SUMMARY: A streptomycin-resistant strain of , which requires haemin for aerobic growth, grew either aerobically or anaerobically in the absence of haemin provided the medium was supplemented with acetate or pyruvate; growth with these organic acids was increased by uracil and purines. The parent drug-sensitive strain grew aerobically without haemin but when grown anaerobically required either uracil or acetate or pyruvate. With both strains mevalonate replaced acetate and was about ten times more active.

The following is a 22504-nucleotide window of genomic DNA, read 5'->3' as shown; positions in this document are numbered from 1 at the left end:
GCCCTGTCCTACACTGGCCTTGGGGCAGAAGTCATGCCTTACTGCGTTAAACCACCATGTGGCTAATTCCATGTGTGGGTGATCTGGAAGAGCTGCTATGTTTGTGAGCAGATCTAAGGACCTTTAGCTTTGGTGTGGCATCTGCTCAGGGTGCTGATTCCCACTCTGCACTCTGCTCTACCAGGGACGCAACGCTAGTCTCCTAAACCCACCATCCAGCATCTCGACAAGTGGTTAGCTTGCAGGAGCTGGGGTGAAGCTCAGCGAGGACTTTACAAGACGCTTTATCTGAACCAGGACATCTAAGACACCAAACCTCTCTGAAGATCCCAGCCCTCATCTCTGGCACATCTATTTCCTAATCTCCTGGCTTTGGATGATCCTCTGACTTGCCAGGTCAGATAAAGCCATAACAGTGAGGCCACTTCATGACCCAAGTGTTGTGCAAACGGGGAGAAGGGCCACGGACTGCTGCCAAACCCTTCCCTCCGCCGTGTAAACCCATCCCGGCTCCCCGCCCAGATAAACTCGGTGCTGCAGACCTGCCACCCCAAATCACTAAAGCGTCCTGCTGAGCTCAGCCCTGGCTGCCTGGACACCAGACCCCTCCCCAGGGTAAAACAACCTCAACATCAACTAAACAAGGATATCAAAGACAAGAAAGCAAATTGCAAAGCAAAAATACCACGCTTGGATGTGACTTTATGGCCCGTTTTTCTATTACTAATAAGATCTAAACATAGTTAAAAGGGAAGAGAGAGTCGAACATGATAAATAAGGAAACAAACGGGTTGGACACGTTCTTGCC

The products of glucose fermentation by both strains showed no gross difference, lactate being predominant (about 85% of the glucose carbon); only small amounts of acetate were detected. Under aerobic conditions suspensions of the parent strain oxidized glucose to acetate which accumulated. The mutant strain oxidized glucose to acetate only when previously grown with haemin or when haemin was added to the suspension of organisms. When the organism was grown with acetate in place of haemin, lactate was the predominant product. The ability of the mutant to form sufficient acetate from glucose for biosynthetic purposes is apparently dependent on a functional electron transport chain involving haemoproteins. A nicotinamide-adenine dinucleotide-linked lactate dehydrogenase and a pyruvate oxidizing system are present in extracts of both organisms. The activity of these enzymes in the mutant strain was similar whether the organisms were grown on haemin or acetate.


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